Instructional Coaches Should ‘Center on a Strengths-Based Approach’ is the five part series at my Education Week Teacher column.


Atul Gawande’s feature article The New Yorker this week, Personal Best: Top athletes and singers have coaches. Should you?, has sure sparked a lot of discussion this week on instructional coaches. I thought I’d bring together a few of what I consider the best resources on the topic.

One thing I have found in my research is that it’s pretty scary what’s being done in the name of “instructional coaching” these days. As a community organizer for twenty years prior to becoming a teacher, it reminds me of some of the awful stuff done in the name of community organizing!

From my perspective, effective instructional coaching needs to be voluntary, outside of the formal evaluation process and relationship-based. And resources on this list must meet those same criteria. Feel free to offer additional suggestions.

Here are my choices for The Best Resources On “Instructional Coaching” (in addition to The New Yorker article, of course):

I did an interview with Pam Moran, the Superintendent of the District featured in Gawande’s article. It is, be far, the most important piece on instructional coaching I’ve seen.

Doctor’s Orders: Fund Teacher-Coaching Programs is from Teacher’s Now at Education Week.

Now, This Is What I Call Professional Development! is the first post I wrote on The New Yorker article.

Here are links to pieces I’ve written about our school’s coaching effort:

There Are Some Right Ways & Some Wrong Ways To Videotape Teachers — And This Is A Wrong Way

Videotaping teachers the right way (not the Gates way)

Why I’m Afraid The Gates Foundation Might Be Minimizing Great Tools For Helping Teachers Improve Their Craft

“Tape and Analysis to Produce Growth, not a Score”

I have a lot of respect for Elena Aguilar, who works as an instructional coach in California. Here are links to some of her articles on the topic:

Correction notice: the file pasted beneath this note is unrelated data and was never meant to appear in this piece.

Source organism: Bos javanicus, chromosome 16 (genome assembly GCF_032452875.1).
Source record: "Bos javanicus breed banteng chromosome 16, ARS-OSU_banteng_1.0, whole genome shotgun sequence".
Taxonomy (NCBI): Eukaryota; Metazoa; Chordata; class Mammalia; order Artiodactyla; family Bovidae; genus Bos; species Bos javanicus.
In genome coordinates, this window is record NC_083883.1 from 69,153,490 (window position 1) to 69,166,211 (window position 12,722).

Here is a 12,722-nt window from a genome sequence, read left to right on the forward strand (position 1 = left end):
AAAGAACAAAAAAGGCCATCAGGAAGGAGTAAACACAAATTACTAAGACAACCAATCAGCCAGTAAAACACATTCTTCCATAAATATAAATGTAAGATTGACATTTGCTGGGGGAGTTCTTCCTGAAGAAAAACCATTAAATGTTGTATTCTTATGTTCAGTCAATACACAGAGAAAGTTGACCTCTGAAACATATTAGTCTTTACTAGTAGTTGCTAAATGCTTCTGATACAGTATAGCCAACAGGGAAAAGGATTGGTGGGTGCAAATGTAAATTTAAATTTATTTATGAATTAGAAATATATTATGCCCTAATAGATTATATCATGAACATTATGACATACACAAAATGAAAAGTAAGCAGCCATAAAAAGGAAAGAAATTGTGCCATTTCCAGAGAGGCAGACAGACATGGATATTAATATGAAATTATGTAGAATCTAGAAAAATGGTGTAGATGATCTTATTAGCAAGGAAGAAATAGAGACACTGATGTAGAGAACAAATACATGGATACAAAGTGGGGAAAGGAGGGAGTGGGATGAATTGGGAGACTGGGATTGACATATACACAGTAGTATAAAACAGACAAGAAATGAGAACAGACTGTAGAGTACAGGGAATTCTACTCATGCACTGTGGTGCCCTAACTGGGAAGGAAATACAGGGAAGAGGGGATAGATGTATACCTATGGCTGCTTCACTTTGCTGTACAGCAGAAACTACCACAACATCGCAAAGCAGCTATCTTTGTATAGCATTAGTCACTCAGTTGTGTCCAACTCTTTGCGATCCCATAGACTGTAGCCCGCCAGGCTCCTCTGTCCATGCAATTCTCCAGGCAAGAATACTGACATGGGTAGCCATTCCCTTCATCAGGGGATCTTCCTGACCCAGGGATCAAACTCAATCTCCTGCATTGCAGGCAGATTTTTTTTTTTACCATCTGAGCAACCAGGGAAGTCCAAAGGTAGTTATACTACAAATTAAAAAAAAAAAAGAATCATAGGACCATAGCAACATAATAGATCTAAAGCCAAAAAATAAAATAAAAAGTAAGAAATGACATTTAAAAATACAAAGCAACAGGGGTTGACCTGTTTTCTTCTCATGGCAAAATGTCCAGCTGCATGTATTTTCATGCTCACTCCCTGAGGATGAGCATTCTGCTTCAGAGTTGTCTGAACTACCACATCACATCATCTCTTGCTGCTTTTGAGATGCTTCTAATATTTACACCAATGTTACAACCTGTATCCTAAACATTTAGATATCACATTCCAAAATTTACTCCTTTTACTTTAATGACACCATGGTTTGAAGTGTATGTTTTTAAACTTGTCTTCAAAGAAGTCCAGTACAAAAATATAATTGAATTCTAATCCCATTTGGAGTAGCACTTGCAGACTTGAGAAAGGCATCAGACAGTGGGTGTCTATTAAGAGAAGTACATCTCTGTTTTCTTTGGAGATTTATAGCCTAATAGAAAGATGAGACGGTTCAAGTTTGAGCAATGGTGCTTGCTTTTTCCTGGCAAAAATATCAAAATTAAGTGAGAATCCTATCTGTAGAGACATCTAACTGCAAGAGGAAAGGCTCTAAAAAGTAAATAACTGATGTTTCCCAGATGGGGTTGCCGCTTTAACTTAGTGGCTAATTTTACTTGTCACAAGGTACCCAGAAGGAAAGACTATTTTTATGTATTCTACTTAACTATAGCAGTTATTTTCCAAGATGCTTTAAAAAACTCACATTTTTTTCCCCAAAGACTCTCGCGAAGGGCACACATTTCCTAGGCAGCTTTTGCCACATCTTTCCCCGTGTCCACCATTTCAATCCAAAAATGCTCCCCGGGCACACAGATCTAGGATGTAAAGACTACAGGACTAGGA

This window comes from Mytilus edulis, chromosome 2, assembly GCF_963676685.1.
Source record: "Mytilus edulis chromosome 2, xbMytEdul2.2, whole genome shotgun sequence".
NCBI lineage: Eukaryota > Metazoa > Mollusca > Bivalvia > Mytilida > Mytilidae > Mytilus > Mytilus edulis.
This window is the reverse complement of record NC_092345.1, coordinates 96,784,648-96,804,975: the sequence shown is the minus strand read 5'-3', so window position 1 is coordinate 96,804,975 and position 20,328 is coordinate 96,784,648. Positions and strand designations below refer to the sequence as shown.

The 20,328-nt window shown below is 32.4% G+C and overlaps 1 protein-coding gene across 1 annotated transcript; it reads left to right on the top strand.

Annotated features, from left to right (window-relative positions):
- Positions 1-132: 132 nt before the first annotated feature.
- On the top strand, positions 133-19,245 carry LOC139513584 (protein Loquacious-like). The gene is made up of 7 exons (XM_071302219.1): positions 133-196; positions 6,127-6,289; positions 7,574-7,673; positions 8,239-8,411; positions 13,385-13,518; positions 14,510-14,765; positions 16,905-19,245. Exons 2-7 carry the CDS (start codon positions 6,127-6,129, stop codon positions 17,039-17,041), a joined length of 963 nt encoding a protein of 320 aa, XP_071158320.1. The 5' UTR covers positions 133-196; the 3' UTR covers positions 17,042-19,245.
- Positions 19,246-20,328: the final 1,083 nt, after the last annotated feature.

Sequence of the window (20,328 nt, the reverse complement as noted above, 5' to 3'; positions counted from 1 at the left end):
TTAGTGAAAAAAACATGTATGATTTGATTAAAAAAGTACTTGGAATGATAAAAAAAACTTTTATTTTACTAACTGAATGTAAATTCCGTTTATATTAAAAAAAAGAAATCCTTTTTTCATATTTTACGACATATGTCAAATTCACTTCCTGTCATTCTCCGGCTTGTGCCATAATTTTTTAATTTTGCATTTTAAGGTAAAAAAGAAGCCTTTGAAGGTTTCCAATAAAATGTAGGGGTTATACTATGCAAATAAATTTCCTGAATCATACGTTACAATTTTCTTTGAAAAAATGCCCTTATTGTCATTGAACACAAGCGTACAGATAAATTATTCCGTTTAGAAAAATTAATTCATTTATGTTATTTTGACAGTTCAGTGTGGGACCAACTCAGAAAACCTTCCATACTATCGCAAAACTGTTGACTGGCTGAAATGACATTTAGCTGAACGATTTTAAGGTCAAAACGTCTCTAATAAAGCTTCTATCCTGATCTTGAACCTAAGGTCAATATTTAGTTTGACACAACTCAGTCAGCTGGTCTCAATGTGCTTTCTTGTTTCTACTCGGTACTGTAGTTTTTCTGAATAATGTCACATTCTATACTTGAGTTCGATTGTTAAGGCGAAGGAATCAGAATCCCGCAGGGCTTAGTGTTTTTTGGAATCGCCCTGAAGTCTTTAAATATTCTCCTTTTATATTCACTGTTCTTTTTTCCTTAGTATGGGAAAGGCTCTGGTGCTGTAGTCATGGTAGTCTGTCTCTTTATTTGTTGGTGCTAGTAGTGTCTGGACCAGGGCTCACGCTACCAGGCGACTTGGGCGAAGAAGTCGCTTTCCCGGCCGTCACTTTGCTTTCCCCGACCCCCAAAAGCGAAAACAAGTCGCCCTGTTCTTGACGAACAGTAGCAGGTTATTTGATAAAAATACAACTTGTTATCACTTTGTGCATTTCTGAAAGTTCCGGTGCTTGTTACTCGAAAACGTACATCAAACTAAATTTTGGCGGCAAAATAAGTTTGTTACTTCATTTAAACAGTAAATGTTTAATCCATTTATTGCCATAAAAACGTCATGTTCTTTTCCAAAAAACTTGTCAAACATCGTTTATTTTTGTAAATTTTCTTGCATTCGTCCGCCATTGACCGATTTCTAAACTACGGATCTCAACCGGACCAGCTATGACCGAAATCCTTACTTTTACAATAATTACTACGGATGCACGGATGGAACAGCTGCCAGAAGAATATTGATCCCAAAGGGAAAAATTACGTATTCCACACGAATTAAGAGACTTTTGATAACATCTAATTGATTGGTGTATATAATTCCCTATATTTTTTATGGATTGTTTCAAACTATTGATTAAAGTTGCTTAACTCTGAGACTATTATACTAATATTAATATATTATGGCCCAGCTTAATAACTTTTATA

Four Conditions Essential for Instructional Coaching to Work

Five Things to Consider Before Becoming an Instructional Coach

Four Conditions Essential for Instructional Coaching to Work

Here’s a link to her blog on instructional coaching.

Coaching Teachers: What You Need to Know

Coaching is Good for Doctors and Teachers Both is by John Thompson.

This Is A Good Example Of Being A Bad Instructional Coach

Thanks to Farnam Street, I learned about this video of a talk Atul Gawande gave to a school of education recently.

You can watch the entire video here,


Elena Aguilar has created a useful website for instructional coaches.

Elena Aguilar has put together a good YouTube list on Coaching.

“Fewer bosses. More coaches, please” Applies to Schools As Well As To Business

How Great Coaches Ask, Listen, and Empathize is from The Harvard Business Review.

Coaching model aims to help support teachers’ thinking is from Chalkbeat Colorado.

Teacher Coaching: What We Know is from The World Bank.

Good New TED-Talk: “Want to get great at something? Get a coach”

Turn & Talk / Zaretta Hammond on Coaching and Culturally Responsive Teaching is from ASCD Educational Leadership.

How to make lesson feedback a conversation

3 key questions to measure instructional coaching effectiveness is from Teach Learn Grow.

Research-Backed Ways to Improve Feedback for Teachers is from Edutopia.

Lesson feedback: don’t send it, don’t give it – co-construct it. Otherwise, it won’t be worth it. is from Teacherhead.

4 ways instructional coaches can help teachers select a focus for instructional coaching is from Teach Learn Grow.

Why aren’t we doing ‘instructional coaching’ (even though everyone else seems to be)? is from Evidence Based Education.

Additional contributions are welcome!

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You might also want to explore the 750 other “The Best…” lists I’ve compiled.